Monday, February 23, 2015

Historical Sew Monthly Challenge #1 - Foundations - 1920s Corset

They taught me well!  All those wonderful costumers that kept telling me that a good period impression starts from the inside out.  I listened and am trying desperately to follow the advice of those whose work I so admire.

Last October, in preparation for creating a 1920s costume, I made a brassiere and bloomers and wrote this post:

The next piece I needed to create for the correct 1920s silhouette was a corset or corselette as it was sometimes called.  The purpose of this corset was to flatten the bust and control the hips while hiding the waist.  The silhouette was columnar and since the shape of the body beneath was downplayed, the clothing with its embellishments and sheer materials was allowed to take center stage.  It was a silhouette for those with a less than perfect figure.

The pattern I chose was from Reconstructing History.  Their RH1234 was available as a downloadable e-pattern which is wonderful when you don't want to wait for the mail.
Having previously made the Reconstructing History 1910s corset with great results I was confident in the sizing.  I printed the pattern scale, then printed the pattern, aligned the marks, cut and taped.
 Then I selected the size I would need based on the reference and cut my pattern pieces.
I used an inner layer of coutil and fashion fabric outer layer of black silk dupioni.  The pattern calls for elastic gores, but as I'm trying to use what I have on hand, I substituted with a black stretch lace.
After flatlining the silk to the coutil, I assembled the sides to the back.
Then I added the gores.

It is optional to place three bones across the front which is what was in the original corset from which the pattern is based, so in historical correctness I added channels and boning to the front piece.
You've probably already noticed that I did not do a muslin mock-up.  My trust in the sizing of the pattern and the simplicity of the pattern, gave me confidence that I could miss that step.  But even before I pinned my pieces on the dressform I could see I was in trouble.  I still don't know what went wrong and I've doublechecked everything and written the pattern company, but the finished corset was going to be 5 inches too small.  To correct the problem I added a piece to each side of the front.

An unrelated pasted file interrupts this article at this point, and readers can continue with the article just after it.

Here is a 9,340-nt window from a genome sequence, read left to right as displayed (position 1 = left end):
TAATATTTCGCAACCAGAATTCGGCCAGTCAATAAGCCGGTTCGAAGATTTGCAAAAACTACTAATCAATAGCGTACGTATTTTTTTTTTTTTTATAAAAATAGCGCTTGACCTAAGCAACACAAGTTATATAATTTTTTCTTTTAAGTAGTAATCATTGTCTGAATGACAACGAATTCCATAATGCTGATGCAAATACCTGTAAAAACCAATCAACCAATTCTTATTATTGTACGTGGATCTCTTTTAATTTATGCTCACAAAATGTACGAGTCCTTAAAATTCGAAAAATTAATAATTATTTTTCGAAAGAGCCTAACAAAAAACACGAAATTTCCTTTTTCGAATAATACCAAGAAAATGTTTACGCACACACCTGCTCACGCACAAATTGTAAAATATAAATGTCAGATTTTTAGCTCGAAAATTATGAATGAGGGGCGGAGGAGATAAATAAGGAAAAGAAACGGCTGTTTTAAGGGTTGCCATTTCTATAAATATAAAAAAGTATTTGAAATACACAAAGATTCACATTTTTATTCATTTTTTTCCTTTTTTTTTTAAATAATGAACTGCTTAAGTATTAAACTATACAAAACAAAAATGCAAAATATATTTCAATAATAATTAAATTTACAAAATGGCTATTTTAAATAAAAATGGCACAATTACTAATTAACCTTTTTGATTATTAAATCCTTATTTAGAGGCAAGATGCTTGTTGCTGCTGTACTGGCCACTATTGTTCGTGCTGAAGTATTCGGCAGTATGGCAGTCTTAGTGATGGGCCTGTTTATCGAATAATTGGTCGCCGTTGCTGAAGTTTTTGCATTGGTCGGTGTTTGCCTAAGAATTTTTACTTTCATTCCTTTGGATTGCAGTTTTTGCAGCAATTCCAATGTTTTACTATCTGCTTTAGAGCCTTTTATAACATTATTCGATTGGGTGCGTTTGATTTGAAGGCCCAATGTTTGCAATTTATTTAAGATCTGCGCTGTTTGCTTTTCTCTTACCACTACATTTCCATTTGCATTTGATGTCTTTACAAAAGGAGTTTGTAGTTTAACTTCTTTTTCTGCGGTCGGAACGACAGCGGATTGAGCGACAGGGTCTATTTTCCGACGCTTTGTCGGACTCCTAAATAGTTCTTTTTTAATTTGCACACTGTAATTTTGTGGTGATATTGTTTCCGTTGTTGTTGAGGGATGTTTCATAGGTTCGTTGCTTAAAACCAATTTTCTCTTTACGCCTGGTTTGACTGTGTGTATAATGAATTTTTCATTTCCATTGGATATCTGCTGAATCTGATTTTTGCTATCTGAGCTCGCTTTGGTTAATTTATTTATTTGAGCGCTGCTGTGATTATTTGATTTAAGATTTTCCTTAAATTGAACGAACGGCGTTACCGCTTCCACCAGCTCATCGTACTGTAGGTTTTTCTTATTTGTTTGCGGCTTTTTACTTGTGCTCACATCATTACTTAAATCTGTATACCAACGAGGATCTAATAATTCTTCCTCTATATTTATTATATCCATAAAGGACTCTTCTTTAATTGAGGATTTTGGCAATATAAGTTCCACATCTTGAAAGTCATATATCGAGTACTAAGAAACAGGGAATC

With the corset fitting perfectly now, I finish the corset with a silk bias strip on the top and bottom edges and both of the side closure edges.  I then made and added the straps which I made quite a bit longer and wider than the pattern recommended.  I had some hook and eye tape on hand and used it for my closure.

The corset is finished as far as the pattern instructions, but I want to create stocking garters.  When I made the 1910s corset I made simple garters by cutting four pieces of fabric 4" wide by 14" long.  I sewed a tube with a 1/2" seam, turned the tube right side out, pressed the tube with the seam down the center back.  I turned the lower edge in 1", then sewed 3/8" from each edge along both long sides.  I cut 1/2" elastic into 10" lengths, created a loop at one end, then sewed that end into the center opening 3/8" from the edge.  I followed those same instructions for this corset and embellished the garters with some satin ribbon, lace, and a red rose that matched the roses I had made for the brassiere and bloomers.
The finished corset truly does create the right columnar silhouette and is very comfortable.

While I don't have any photos to share of me wearing these underthings, I do have a video to share of some ladies in a 1920s ad.  In the video you can see how the stockings are held up by the garters slightly bunching the bloomers.

Historical Sew Fortnightly

What It Is:  1920s Corset/Corselette
The Challenge:  #1 Foundations
Fabric:  Coutil, silk dupioni
Pattern:  Reconstructing History RH1234
Year:  1920s
Notions:  Elastic, stocking garters, satin ribbon, hook and eyes
How historically accurate is it?  The pattern was created from an original corset.  The coutil and silk are accurate, the stretch lace for the gores and the hook and eye tape are not.
Hours to complete?  6 hours
First Worn:  Party Like A Vanderbilt, Biltmore Estate Weekend, April 2015
Total Cost:  $39.00

Off to learn the Charleston!


  1. Very lovely! I think the lace gussets are FABULOUS! Thank you for the garter tutorial :)

    1. Thank you, Gabriela! I rather like the lace even though it isn't period correct. It has just the right "give" for movement and sitting. The garters are fun and you're welcome!